Caribbean countries 'breathe sigh of relief' following US conch ruling
A United States decision is being hailed as sparing the conch industry of Jamaica and the wider Caribbean from devastation.
Yesterday, the US Department of Commerce, concluded that the queen conch is not currently in danger of extinction, allowing the country to continue imports.
The US is the biggest importer of Caribbean conch.
In 2012, a US conservation non-government organisation, WildEarth Guardians, submitted a petition to the National Marine Fisheries Service to list queen conch as threatened or endangered under the USA Endangered Species Act.
However, in their ruling, the US authorities say there is no threat of endangerment nor is there likely to be any within the foreseeable future.
The Caribbean Regional Fisheries Mechanism says it's pleased with the decision that will result in the region’s conch fishery remaining alive and well.
Executive director of the mechanism, Milton Haughton, says listing the conch as endangered would have resulted in significant dislocation, loss of jobs and economic harm to thousands of fishers and their families across the region that depend upon the queen conch.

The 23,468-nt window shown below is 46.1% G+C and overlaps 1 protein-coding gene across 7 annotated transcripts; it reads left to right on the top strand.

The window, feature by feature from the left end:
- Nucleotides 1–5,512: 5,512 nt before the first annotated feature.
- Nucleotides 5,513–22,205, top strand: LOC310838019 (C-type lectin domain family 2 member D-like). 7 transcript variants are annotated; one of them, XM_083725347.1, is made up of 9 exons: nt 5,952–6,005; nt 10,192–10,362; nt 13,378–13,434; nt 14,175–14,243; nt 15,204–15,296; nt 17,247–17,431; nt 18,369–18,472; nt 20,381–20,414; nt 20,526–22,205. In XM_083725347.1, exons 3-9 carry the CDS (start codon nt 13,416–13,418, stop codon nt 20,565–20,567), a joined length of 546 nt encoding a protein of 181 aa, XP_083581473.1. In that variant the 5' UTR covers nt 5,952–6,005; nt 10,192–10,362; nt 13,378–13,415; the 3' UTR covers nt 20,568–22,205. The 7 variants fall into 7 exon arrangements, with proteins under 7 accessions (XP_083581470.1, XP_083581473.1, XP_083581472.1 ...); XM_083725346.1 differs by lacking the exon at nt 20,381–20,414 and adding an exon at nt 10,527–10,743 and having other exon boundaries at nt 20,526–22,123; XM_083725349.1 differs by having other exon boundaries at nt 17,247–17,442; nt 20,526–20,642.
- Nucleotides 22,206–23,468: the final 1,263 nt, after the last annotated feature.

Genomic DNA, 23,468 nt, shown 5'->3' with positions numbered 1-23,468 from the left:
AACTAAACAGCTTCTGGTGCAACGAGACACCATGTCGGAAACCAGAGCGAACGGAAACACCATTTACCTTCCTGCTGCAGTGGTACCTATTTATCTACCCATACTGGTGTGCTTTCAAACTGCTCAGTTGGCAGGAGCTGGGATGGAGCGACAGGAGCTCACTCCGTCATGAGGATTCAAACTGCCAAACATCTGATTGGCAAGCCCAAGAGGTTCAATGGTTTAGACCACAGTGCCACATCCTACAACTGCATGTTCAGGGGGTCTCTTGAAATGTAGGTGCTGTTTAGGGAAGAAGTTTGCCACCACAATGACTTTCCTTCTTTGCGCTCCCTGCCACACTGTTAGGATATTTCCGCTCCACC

He is also commending stakeholders across the region for providing scientific and resource management to assist the US in arriving at its decision.
Jamaica says US conch ruling 'big news'
Meanwhile, the Agriculture Ministry says it welcomes the news that the US will not list the queen conch as an endangered species as a major victory.
The Ministry's Permanent Secretary says conch is Jamaica’s major fish export and the country’s industry would have been devastated by an adverse ruling.
Conch meat exports from 12 Caribbean countries are about 14,000 tons and contribute around US$185 million in earnings, annually.
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